Me, I probably won't change. If you as an adult can't stand conversations about things I lived through as a child, you'd better cough up a **** good reason; otherwise, I have no sympathy for you whatsoever. At this rate, what, two generations from now, it won't be PC to talk about debt or higher education? **** that!

Sometimes, you'll find people like me, who don't like wasting time dealing with incompatable beings, and who try to make that determination as simple as possible. For the rest of humanity, two chances is generally a good principle.

Temperjoke
2016-08-21, 04:03 PM
The takeaway? If they can't master social interactions, they probably haven't mastered running a social game that can entertain people who aren't them. .

This is a very good explanation.

AMFV
2016-08-21, 11:38 PM
One thing that people aren't mentioning that I think is worth bringing up is that it matters how they are being rude, as well as all the other factors. There are plenty of degrees of rudeness sometimes intentional sometimes inadvertent, and that actually matters quite a bit to how a person should respond to a situation.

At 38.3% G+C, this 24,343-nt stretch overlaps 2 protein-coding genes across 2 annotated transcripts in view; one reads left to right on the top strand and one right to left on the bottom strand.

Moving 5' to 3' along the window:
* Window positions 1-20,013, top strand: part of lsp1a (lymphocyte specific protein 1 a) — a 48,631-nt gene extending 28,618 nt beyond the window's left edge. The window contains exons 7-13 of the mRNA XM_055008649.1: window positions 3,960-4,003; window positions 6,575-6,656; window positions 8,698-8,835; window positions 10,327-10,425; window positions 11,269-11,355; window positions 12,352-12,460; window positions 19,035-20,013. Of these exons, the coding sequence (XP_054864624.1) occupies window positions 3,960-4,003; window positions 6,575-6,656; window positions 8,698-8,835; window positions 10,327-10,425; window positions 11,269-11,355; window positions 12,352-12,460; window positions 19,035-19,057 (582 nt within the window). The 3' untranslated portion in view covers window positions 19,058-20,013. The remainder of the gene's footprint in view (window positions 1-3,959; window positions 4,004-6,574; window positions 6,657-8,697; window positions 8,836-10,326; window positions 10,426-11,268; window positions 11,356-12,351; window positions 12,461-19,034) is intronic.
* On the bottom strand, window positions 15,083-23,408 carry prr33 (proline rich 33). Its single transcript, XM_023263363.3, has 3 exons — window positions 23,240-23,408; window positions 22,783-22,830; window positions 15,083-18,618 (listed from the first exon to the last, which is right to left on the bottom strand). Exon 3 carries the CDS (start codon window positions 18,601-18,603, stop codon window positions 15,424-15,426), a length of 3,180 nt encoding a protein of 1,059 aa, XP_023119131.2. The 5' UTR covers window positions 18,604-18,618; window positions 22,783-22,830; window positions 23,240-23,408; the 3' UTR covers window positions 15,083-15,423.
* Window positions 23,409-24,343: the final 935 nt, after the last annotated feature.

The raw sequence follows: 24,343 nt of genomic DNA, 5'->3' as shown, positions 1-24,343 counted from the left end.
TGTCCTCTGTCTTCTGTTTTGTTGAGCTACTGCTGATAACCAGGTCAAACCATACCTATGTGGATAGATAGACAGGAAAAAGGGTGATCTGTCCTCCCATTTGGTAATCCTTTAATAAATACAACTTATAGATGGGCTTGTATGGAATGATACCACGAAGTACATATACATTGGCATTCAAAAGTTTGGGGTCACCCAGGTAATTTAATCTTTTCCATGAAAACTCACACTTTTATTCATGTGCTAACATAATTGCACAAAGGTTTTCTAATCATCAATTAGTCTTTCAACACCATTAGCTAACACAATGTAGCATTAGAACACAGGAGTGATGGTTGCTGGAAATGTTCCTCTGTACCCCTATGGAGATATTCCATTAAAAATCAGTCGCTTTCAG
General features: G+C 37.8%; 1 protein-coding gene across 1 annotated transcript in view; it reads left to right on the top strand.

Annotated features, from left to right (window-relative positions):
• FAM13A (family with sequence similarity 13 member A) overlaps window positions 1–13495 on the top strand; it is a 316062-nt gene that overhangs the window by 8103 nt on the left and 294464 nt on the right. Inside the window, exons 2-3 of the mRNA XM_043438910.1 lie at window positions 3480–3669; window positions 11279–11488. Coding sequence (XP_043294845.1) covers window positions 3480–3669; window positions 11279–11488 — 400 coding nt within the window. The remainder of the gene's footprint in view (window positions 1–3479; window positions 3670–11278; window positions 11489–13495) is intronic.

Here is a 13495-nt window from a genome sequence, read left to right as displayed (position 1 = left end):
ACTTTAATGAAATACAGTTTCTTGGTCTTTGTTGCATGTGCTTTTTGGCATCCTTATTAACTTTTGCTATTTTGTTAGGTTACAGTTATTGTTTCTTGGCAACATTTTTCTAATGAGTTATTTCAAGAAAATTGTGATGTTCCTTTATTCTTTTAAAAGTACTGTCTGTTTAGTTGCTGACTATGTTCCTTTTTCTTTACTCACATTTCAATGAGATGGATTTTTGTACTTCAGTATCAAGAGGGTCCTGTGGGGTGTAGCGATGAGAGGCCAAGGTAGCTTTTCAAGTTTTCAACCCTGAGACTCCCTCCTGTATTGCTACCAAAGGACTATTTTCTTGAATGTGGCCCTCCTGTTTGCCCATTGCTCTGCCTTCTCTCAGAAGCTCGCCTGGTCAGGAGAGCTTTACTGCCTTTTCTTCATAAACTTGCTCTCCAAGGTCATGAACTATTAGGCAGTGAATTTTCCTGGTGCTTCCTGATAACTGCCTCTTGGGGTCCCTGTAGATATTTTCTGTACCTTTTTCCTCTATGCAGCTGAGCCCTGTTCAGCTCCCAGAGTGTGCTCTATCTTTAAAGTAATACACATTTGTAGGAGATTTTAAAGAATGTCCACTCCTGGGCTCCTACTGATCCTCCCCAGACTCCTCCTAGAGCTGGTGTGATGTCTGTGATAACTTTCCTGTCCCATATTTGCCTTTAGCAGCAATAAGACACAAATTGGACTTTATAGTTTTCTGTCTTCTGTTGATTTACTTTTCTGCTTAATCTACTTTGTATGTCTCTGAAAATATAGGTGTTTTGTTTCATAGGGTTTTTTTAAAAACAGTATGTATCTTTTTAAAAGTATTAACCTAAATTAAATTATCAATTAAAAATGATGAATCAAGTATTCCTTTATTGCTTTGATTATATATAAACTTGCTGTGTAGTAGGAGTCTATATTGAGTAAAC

Edit:

For example somebody who is sexually harassing somebody or physically harassing somebody is very different than somebody who insults other folks.

Malacronious
2016-08-25, 12:17 PM
While I do agree that some people are not worth wasting your life and time on, I do also believe in giving people a chance. I would give them that chance but do not waste your time if you have to keep doing it over and over. There is nothing worse than continuing to give someone the benefit of the doubt over and over again without ever coming to the conclusion that they will just continue to disappoint, hurt or offend you.